Dr.Levin and Mr.Treloar, CPA President. (Photo: S.C. Marshall)
Dr.Levin and Mr.Treloar, CPA President. (Photo: S.C. Marshall)

McGill’s Dr. Mindy Levin, Professor in the School of Physical and Occupational Therapy at the Faculty of Medicine and Member of the Integrated Program of Neuroscience at McGill was recently awarded with the 2015 Enid Graham Memorial Lecture Award, the most prestigious award given by the Canadian Physiotherapy Association.

Dr. Levin trained as a physiotherapist at McGill University and practiced for several years at the Rehabilitation Institute of Montreal where she specialized in neurological rehabilitation. She then obtained a MSc degree in Clinical Sciences from the University of Montreal followed by a PhD in Physiology from McGill under the directorship of Dr. Christina Hui-Chan. She completed an additional two years of post-doctoral training in neurophysiology at the University of Montreal under the co-directorship of Drs. Yves Lamarre and Anatol G. Feldman.

From 1992 to 2004, Dr. Levin held positions as researcher and professor in the School of Rehabilitation at the Université de Montréal. She taught courses at the undergraduate and graduate level mainly in the areas of electrotherapy and neurology. Dr. Levin was Scientific Director of the Research Centre of the Rehabilitation Institute of Montreal from 1997 until November 2001. She was a Research Scholar of the Fonds de la Recherche en Santé du Québec from 1992 until 2004 and was Director of the Physical Therapy Program in the School of Physical and Occupational Therapy at McGill University from July 2004 to July 2008. She served as President of the International Society of Motor Control and is currently President of the International Society of Virtual Rehabilitation and an executive member of the International Neurological Physiotherapy Association of the World Physical Therapy Association. She holds a Tier 1 Canada Research Chair in Arm Motor Recovery and Rehabilitation.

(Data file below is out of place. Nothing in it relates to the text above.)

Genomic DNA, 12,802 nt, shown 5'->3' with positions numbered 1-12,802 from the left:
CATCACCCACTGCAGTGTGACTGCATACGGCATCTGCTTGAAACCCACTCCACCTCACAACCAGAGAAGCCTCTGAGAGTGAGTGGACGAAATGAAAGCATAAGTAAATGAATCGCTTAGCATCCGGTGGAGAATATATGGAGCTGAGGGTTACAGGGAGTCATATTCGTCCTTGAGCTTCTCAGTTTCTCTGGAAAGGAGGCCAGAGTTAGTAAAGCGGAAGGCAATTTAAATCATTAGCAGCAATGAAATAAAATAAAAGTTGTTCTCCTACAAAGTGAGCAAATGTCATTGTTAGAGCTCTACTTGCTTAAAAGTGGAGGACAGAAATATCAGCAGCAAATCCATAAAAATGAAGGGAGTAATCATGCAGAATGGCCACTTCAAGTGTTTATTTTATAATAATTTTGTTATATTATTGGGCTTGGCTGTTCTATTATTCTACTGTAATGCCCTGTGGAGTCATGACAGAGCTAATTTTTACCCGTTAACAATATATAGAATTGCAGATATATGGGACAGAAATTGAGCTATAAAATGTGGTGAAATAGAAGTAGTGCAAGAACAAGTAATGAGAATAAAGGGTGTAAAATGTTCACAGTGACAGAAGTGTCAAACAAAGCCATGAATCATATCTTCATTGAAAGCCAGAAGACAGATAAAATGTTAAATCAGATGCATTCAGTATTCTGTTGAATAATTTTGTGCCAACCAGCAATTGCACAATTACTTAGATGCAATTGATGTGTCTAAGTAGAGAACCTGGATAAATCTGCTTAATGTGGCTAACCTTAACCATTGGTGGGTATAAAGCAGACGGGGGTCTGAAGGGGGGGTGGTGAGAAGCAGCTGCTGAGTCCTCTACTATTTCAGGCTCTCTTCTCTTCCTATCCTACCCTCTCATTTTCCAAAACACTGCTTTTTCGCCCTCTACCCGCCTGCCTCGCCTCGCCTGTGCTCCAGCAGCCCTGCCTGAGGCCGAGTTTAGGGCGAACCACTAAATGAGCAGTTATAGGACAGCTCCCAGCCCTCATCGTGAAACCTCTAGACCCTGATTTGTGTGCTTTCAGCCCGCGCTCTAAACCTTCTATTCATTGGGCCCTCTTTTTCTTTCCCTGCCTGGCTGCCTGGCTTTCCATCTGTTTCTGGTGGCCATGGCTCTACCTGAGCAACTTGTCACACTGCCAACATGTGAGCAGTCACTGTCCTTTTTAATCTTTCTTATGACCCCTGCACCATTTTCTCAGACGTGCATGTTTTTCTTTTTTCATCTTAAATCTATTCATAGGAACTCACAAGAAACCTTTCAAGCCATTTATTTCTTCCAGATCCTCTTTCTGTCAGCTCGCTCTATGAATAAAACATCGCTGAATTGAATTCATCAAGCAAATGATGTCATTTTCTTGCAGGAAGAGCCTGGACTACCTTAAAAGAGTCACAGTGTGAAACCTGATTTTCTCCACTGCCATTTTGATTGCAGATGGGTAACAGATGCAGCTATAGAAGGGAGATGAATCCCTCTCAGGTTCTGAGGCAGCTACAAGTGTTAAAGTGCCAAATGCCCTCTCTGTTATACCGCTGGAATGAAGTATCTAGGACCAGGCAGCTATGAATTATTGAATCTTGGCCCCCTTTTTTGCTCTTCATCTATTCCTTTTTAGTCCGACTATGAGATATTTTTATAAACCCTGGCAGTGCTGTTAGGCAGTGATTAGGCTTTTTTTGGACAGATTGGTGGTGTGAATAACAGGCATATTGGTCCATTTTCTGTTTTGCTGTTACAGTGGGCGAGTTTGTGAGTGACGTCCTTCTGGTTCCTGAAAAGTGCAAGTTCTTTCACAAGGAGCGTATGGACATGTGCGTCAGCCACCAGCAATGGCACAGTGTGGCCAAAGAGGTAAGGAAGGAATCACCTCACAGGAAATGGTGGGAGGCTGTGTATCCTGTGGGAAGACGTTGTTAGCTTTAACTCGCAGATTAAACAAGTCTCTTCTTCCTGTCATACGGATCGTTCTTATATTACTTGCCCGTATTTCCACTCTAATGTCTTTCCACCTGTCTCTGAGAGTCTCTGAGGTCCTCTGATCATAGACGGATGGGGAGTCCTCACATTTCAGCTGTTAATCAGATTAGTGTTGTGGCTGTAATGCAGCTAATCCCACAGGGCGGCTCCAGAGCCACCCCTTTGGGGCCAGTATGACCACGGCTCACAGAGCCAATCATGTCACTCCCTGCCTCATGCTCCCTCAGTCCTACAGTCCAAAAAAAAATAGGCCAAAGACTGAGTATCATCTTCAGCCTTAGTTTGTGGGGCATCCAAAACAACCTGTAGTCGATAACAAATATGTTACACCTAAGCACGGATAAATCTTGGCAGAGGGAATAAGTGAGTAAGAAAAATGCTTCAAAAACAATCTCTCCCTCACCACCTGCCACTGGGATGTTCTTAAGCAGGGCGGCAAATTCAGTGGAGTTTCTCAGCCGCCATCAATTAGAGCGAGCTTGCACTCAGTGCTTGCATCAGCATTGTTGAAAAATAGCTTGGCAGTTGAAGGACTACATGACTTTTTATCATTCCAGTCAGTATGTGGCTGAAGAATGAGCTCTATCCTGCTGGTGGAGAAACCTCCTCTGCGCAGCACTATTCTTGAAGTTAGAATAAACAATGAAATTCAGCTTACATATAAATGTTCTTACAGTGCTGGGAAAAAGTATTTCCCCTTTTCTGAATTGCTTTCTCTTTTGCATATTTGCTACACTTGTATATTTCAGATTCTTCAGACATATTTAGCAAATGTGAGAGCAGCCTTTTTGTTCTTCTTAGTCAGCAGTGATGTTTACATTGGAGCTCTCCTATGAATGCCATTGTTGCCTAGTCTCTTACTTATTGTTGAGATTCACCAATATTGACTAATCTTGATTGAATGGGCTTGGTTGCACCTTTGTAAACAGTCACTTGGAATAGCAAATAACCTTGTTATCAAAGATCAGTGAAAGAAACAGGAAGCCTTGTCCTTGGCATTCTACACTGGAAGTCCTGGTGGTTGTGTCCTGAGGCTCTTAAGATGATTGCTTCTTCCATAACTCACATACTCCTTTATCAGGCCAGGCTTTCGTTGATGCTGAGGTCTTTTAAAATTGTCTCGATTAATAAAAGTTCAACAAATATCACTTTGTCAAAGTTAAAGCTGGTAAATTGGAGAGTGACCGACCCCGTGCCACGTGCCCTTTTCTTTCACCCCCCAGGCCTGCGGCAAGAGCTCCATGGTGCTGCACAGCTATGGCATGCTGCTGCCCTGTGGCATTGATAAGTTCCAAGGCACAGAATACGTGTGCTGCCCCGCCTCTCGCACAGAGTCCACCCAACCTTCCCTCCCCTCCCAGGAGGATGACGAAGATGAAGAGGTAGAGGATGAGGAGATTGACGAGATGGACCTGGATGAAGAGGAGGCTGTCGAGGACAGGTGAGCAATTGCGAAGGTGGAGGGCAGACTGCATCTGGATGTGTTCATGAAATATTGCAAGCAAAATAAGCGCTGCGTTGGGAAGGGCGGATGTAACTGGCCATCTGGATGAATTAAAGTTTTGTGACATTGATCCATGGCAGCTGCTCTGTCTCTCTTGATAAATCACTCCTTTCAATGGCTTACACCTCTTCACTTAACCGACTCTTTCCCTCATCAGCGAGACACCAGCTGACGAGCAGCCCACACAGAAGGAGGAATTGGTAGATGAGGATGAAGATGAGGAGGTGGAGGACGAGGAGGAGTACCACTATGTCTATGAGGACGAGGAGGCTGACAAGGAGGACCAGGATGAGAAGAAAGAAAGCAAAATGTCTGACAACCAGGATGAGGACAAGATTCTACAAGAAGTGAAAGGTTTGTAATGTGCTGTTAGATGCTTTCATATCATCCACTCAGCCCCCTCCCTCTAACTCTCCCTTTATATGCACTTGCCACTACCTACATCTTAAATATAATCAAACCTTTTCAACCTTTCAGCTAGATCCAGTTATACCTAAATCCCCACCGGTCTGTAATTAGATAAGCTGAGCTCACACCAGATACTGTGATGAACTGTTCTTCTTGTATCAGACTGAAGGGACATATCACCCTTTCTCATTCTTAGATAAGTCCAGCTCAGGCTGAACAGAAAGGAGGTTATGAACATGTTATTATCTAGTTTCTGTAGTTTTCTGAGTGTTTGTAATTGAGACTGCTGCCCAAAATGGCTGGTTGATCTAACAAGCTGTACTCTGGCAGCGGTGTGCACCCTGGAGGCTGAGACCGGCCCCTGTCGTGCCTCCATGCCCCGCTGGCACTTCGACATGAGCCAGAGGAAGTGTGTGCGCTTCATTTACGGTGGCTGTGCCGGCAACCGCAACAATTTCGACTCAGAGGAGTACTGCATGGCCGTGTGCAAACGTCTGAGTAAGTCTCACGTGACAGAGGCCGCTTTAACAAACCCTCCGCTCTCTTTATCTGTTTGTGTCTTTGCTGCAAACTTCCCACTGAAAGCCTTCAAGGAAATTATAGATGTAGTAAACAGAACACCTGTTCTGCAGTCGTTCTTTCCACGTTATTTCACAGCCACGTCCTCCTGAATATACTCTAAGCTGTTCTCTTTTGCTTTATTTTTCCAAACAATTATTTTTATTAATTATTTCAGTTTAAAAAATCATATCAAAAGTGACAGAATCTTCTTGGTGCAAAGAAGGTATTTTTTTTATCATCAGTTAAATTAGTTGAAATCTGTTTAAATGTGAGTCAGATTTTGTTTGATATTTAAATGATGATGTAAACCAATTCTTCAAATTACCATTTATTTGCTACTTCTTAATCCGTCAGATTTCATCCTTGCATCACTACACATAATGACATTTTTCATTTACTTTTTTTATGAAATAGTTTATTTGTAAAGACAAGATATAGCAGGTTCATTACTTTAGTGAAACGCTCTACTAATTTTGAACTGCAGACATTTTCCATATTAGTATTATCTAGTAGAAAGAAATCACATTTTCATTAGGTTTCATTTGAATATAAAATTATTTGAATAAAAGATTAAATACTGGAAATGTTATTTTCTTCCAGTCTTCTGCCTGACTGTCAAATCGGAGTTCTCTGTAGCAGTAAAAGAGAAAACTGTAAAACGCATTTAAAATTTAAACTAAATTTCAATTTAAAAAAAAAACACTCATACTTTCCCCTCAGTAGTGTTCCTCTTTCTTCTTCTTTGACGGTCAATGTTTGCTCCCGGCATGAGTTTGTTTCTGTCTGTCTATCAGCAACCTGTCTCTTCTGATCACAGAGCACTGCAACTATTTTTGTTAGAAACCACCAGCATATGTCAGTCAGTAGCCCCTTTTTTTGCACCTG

Dr Levin’s research focuses on understanding the motor control of upper limb reaching and grasping of one and/or both arms as well as the coordination of arm and trunk movements. She is interested in the measurement of sensorimotor impairments such as spasticity, as well as the effectiveness of new interventions for arm and hand sensorimotor recovery following neurological injury or disease, such as stroke, Parkinson disease and cerebral palsy. New interventions of interest include task-oriented therapy and virtual reality technology. Dr. Levin has investigated the validity of upper limb movements made in different types of virtual environments by healthy subjects and people with neurological impairments. She has also done several studies on the effectiveness of feedback delivered through virtual training environments.

“Winning the Enid Graham Memorial Lecture Award is an extreme honour for which I am most humbled,” says Dr. Levin. “It recognizes the contribution of rehabilitation science to the advancement of physiotherapy practice and patient care in Canada.”

The Enid Graham Memorial Lecture was established in 1980 to honour Enid Graham, founder of the Canadian Association of Massage and Medical Gymnastics (later the Canadian Physiotherapy Association) and a leader in the early years of the Association.

Congratulations Dr. Levin!